The messy and complicated legal battle between Curt Schilling’s now defunct 38 Studios and the state of Rhode Island may be moving closer to a settlement. Rhode Island lawmakers are fast-tracking a bill that would make it easier for the Economic Development Corp., the group that sued 38 Studios on behalf of Rhode Island, to settle the case, according to a report from Boston.com.
The law may help to finally put an end to the long and convoluted story that began back when former professional baseball player Curt Schilling accepted a $75 million loan from the state of Rhode Island on behalf of his 38 Studios. The studio was lured to Rhode Island by the loan, and in return 38 Studios agreed to hire and maintain 450 jobs in the state.
After taking the loan, 38 Studios released its sole AAA game, Kingdoms of Amalur: Reckoning. The game sold relatively well, but not well enough to mask what Rhode Island later claimed to be massive mismanagement on the part of 38 Studios, prompting an investigation. The parties agreed on a payment schedule, but the dev was not able to keep up. Soon after, several top execs left the company, including the CEO and SVP, and the studio began to fall apart. In May 2012, 38 Studios filed for bankruptcy, leaving the state of Rhode Island with a $112.6 million bill, including the principle load and the unpaid interest.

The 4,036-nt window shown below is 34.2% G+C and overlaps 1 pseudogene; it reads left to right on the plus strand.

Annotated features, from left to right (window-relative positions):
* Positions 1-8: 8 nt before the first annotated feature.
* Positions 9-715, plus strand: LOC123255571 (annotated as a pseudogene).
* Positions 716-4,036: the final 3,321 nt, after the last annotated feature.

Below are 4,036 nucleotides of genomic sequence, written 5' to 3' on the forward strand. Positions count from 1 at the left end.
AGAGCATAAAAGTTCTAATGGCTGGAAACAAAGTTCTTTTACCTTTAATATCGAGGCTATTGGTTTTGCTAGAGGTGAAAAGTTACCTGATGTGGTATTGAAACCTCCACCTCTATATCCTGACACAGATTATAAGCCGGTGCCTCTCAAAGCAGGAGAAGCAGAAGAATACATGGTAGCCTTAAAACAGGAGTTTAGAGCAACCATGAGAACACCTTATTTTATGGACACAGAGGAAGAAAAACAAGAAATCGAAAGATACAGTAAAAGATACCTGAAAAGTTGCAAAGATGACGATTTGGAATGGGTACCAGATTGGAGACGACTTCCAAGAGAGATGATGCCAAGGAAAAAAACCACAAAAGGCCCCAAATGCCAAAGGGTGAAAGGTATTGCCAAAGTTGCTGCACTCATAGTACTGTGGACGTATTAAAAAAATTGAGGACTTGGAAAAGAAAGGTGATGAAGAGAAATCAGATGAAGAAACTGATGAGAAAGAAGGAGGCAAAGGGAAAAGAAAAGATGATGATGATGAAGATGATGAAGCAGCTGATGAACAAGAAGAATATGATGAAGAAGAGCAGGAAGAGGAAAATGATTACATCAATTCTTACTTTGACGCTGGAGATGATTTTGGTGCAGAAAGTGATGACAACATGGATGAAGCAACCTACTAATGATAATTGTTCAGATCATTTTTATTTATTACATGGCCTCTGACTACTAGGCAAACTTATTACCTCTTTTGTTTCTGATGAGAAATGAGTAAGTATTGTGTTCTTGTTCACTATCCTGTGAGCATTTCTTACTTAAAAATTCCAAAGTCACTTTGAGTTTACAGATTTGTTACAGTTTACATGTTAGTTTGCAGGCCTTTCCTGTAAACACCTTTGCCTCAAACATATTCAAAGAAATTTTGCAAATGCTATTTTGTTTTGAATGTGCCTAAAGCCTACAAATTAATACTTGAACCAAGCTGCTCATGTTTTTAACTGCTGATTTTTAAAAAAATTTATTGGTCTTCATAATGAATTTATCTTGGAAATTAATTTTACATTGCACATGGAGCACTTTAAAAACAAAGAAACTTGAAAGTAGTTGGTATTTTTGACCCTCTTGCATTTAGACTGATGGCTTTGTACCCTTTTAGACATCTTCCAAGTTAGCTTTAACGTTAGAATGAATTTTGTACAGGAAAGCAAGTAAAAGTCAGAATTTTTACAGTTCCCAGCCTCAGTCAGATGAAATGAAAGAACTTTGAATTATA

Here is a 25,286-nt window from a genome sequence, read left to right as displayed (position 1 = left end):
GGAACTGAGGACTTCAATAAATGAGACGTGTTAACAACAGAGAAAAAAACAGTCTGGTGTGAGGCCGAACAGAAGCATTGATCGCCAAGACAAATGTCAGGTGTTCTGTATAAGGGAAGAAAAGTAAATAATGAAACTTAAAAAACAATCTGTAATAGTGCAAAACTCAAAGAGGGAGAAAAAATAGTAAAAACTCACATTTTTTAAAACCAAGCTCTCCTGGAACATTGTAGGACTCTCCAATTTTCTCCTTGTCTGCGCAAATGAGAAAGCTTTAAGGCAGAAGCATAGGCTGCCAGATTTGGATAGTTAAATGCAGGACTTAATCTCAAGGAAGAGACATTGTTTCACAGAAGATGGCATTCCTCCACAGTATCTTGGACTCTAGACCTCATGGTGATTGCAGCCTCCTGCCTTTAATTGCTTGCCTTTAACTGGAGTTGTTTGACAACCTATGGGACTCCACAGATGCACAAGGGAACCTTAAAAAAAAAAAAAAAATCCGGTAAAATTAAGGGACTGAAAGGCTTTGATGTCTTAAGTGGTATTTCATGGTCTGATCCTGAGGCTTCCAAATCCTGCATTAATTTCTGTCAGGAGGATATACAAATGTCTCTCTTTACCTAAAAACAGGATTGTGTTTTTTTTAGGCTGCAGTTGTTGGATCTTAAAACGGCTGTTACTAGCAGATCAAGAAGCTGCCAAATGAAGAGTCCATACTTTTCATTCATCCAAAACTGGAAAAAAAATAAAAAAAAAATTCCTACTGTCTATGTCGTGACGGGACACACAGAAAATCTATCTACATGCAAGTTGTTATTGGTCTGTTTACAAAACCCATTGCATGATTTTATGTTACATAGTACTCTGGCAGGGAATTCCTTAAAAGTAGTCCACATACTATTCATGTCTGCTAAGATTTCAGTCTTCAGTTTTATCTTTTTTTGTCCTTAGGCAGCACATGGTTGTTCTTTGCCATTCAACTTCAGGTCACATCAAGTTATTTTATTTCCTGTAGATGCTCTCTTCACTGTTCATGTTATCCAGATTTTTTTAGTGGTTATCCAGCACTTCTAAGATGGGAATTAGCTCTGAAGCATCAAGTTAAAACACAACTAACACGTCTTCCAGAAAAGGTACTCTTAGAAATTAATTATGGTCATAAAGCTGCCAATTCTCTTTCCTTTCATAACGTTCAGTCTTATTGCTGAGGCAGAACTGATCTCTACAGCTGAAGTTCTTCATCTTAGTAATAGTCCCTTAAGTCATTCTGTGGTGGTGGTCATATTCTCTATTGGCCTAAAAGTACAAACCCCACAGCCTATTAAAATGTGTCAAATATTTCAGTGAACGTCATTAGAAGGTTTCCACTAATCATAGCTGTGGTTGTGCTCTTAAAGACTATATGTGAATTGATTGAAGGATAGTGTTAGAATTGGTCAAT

The state then took possession of 38 Studios properties, including the rights to Amalur and an unreleased MMORPG with the codename Copernicus, but no one bought either property. The group behind the sales will continue to look for buyers.
The investigation found that 38 Studios was never able to meet its hiring goal, and Schilling himself used $4 million of that loan to repay his own investments in the company. More damning though: Rhode Island claimed that Schilling accepted the loan knowing that the development would cost at least $20 million more, which could legally be considered fraud. Schilling later claimed that the closure of the studio could personally end up costing him as much as $50 million.
The case eventually drew the attention of the Securities Exchange Commission. As a rule, the SEC does not comment on ongoing investigations until they have concluded, so it’s unclear what the status of that is.
The proposed bill would shield any group that settles a lawsuit with the state. If approved, once a party settles, they would be protected from further lawsuits from other co-defendants claiming damages. This potentially means that a settlement with 38 Studios would yield the largest payout back to the state.